McCain and Zhang spar at major forum

PUBLISHED : Monday, 06 February, 2012, 12:00am
UPDATED : Monday, 06 February, 2012, 12:00am


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It is rare for senior diplomats or political heavyweights from China and the United States to face off at major international forums. And it is perhaps even more unusual for a Communist Party-run newspaper to make debates between China and foreign leaders over politically sensitive issues public.

However the official mouthpiece People's Daily yesterday reported a row between the former US Republican presidential nominee, Senator John McCain, and Vice Foreign Minister Zhang Zhijun over the issue of whether China would have riots similar to the Arab Spring - a wave of protests in the Arab world.

The face-to-face confrontation also highlighted the two nations' divergent views on human rights, Tibet and China's territorial disputes in the South China Sea.

Highlighting the number of Tibetans burning themselves to death in China, McCain warned the Chinese diplomat that 'the Arab Spring is coming to China', during a panel discussion at the Munich Security Conference, which was chaired by former US secretary of state Henry Kissinger and attended by senior diplomats from several other countries. Zhang, speaking with McCain on the panel, dismissed the comments about a looming 'Arab Spring' in China as 'no more than fantasy'.

The People's Daily described the confrontation as being 'full of gunpowder smell', and said McCain was 'aggressive' in the debate.

'China has implemented different policies from those implemented in the West Asian and North African nations. China is different from those nations because the policies and governance of the country have the overwhelming support of the people,' the People's Daily quoted Zhang as saying in response to a question over the situation in the Arab world.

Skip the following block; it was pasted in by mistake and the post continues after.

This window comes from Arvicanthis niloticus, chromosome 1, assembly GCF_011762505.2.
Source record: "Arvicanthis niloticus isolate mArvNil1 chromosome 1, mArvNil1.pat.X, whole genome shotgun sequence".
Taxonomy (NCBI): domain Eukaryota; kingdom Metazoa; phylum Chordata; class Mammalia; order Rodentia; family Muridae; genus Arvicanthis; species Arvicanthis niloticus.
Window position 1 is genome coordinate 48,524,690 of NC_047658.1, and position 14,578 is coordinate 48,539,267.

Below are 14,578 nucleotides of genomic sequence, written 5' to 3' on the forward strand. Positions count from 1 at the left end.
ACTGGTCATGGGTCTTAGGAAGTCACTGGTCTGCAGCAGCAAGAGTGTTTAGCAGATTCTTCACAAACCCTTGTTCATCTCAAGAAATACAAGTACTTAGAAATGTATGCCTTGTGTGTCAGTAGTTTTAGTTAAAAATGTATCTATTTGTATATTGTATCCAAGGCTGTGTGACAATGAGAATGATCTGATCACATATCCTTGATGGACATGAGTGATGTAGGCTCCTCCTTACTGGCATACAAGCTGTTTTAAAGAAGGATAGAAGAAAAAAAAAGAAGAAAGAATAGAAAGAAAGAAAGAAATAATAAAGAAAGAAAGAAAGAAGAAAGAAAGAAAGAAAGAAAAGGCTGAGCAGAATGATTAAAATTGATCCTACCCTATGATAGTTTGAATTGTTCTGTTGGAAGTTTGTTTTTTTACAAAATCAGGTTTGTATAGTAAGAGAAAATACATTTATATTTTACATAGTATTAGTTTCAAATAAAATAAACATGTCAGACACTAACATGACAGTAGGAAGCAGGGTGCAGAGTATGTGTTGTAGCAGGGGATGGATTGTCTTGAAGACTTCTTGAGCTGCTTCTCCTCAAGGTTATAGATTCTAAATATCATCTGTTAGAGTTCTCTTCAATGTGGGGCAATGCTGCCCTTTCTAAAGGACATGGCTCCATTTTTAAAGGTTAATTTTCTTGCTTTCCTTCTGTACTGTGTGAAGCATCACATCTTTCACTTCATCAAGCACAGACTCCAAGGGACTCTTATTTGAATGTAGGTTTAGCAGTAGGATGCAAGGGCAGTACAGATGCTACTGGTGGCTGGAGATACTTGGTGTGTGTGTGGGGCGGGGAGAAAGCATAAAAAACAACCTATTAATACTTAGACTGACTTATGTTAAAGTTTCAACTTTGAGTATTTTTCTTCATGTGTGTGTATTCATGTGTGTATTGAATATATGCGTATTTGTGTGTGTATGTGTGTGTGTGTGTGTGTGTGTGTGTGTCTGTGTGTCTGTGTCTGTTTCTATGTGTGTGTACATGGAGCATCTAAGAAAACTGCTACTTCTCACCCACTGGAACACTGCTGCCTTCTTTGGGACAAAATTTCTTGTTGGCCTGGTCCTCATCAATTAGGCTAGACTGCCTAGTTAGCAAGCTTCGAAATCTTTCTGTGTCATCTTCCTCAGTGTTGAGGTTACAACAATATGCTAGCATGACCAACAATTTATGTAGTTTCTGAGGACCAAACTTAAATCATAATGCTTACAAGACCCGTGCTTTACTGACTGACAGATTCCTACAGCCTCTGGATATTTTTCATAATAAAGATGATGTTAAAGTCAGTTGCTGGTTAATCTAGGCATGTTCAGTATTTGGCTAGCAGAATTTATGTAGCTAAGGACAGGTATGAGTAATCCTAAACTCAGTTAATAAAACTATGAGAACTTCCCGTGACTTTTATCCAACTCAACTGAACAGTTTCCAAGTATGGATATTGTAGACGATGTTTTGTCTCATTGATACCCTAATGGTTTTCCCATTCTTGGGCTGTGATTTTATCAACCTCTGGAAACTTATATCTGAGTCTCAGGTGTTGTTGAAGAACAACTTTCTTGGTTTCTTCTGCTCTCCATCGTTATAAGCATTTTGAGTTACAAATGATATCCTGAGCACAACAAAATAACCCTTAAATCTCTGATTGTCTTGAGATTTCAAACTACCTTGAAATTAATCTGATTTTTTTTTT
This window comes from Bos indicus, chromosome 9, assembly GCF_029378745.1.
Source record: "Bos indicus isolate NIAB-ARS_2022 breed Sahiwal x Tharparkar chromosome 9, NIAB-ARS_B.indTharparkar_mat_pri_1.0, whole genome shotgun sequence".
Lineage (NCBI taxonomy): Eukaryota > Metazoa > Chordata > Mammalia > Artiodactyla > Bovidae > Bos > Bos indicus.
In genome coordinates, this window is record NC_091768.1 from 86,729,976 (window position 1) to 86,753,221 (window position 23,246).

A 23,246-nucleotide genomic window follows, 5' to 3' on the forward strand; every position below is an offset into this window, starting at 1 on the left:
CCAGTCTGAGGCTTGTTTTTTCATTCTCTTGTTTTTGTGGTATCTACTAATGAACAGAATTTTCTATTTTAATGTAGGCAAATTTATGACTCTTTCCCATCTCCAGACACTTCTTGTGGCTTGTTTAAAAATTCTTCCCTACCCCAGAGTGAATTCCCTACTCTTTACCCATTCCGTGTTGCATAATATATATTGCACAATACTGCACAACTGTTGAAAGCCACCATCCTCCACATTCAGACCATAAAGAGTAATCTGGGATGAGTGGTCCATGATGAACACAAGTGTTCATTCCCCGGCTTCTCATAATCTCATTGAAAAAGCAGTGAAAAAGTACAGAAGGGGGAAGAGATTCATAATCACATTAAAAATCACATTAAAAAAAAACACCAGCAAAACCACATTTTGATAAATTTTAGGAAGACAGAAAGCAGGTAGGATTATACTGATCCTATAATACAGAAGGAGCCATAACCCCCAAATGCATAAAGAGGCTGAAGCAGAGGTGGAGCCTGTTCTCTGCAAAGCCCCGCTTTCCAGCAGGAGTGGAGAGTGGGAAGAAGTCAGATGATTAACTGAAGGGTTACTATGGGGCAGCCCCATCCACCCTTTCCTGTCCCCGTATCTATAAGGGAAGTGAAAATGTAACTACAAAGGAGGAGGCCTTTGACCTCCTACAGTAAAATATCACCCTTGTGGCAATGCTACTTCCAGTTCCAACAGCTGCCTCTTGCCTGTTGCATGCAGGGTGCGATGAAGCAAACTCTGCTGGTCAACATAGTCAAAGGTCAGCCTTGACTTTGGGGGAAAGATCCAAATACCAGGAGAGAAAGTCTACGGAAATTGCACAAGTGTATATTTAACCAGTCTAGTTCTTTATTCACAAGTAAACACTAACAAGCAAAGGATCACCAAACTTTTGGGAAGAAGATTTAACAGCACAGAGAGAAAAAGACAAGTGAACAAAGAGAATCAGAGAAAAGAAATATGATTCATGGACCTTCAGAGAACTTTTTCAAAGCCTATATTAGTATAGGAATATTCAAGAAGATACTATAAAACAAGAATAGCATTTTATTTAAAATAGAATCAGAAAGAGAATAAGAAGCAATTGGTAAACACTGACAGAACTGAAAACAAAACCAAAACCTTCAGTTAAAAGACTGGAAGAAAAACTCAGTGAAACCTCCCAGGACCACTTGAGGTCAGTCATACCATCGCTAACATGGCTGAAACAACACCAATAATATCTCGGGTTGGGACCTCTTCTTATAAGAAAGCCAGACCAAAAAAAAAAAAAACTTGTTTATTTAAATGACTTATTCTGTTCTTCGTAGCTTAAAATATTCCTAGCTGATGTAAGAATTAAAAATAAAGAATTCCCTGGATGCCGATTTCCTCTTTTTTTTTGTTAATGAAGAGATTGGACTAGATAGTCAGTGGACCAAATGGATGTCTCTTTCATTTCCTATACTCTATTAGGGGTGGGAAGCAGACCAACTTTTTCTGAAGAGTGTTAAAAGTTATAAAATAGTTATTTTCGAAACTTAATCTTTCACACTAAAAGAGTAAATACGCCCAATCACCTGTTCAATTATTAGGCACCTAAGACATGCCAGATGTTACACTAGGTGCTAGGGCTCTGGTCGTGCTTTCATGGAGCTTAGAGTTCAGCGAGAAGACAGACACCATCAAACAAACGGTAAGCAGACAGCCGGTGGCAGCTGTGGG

Zhang said the Chinese government enjoys popular support of over 70 per cent, topping the global list in a Western survey, though he did not specify the source of the report.

Overseas media also reported that McCain expressed his concern over Tibetans burning themselves to death because of China's continued repression. During the past year, more than a dozen Tibetan Buddhist monks and nuns have self-immolated in protests seeking a return of the exiled Dalai Lama and freedom for Tibet. McCain also went on to criticise the Chinese navy's 'aggressive behaviour' in international waters, especially in the South China Sea.

The People's Daily quoted Zhang condemning interference in China's internal affairs.

Separately, the People's Liberation Army Daily warned of the 'increasing infiltration of rotten thoughts' from the West. The newspaper also called for awareness of 'hostile forces' in the West towards China's rise.

But analysts said the PLA Daily's stance was part of an attempt to position military politics at the forefront of China's critical leadership transition, which will begin later this year.


The number of so-called 'mass incidents' of social unrest believed to occur on the mainland every year